It was a tentative thing at first: making images from a moving car, trying to convey a sense of living landscape with a fixed point of focus seen through foreground blur. After she spent some time back in Australia practising her technique, Burton Taylor returned to Sicily twice to complete the 'earth' series which has marked a significant change in her art practice. The 'earth' series moved Burton Taylor away from documentary and street photography to a way of working that lent itself to more universal themes. 'earth', as she says in her Artist Statement:

'By simultaneously capturing movement with a point of stillness in the landscape, the works signal the metaphoric relationship between the ephemeral and the eternal, the mortal and the immortal, the transient and the permanent'.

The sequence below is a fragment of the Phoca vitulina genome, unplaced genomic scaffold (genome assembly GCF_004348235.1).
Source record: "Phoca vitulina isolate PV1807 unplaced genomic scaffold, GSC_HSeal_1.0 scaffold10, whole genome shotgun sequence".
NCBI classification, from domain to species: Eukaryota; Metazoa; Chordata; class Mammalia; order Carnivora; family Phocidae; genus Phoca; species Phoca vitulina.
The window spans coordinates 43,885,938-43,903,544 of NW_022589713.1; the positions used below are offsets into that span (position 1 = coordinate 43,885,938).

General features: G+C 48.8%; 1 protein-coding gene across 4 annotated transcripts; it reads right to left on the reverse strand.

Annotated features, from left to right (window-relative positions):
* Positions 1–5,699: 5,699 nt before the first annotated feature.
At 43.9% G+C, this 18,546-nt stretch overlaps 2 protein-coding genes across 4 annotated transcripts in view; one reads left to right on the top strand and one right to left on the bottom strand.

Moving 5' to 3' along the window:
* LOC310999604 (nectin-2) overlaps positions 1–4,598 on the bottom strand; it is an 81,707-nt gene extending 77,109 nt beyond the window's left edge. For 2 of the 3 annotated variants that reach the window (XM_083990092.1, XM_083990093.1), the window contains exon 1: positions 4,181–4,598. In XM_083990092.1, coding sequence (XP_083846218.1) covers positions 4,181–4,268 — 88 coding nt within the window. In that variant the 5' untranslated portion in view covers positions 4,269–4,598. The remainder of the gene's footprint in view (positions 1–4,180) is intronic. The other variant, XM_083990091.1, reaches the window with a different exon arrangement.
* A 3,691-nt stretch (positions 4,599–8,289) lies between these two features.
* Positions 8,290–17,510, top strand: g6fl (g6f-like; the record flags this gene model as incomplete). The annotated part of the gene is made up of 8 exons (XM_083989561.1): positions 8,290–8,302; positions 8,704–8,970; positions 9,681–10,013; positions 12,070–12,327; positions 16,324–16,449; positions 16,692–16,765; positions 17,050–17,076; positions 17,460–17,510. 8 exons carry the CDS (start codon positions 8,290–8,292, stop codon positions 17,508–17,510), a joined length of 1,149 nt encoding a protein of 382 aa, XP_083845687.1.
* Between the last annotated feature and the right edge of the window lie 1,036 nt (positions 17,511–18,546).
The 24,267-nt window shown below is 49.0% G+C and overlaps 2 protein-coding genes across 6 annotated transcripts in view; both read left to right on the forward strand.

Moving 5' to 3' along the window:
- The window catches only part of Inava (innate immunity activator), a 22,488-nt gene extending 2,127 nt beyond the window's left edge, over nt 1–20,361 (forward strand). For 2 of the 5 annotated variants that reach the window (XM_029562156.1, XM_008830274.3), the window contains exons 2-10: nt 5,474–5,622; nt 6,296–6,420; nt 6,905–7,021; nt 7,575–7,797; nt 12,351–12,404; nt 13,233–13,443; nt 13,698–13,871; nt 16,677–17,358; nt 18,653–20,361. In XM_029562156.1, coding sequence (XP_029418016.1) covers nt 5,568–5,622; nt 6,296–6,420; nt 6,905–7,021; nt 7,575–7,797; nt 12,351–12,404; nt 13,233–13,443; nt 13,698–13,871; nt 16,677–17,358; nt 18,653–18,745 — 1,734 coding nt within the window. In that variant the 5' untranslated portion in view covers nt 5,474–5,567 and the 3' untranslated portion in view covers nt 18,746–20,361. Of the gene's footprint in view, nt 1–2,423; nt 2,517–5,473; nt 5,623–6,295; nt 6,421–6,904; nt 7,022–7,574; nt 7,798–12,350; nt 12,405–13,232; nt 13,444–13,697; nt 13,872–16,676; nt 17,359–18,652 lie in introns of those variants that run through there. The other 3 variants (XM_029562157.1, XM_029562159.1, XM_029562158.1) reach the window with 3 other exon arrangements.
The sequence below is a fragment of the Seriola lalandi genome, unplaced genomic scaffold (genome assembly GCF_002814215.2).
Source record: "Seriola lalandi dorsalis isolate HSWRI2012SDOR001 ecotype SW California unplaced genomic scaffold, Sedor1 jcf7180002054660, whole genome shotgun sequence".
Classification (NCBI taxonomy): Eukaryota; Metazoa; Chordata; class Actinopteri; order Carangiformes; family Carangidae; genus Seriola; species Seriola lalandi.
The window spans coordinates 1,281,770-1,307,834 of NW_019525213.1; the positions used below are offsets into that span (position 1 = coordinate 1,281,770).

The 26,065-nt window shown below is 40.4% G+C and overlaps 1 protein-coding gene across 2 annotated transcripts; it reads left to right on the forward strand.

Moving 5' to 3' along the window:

Images from the 'earth' series were first shown at Barometer Gallery in Sydney last year and an article discussing the work and Burton Taylor’s practice, Movement: The photography of Jane Burton Taylor by Don Norris, appeared in PhotoReview AUSTRALIA.

Few interstate photographers are included in the HUW DAVIES GALLERY exhibitions program. Burton Taylor has been included because she has something important to share with us. There is the sheer beauty and presence of her large, luminous prints. There is the sweep and movement created by their presentation. And there is the coherent visual language Burton Taylor has created with landscape, landscape showing evidence of human intervention and representing the seemingly conflicting states of timelessness and mortality, stasis and change.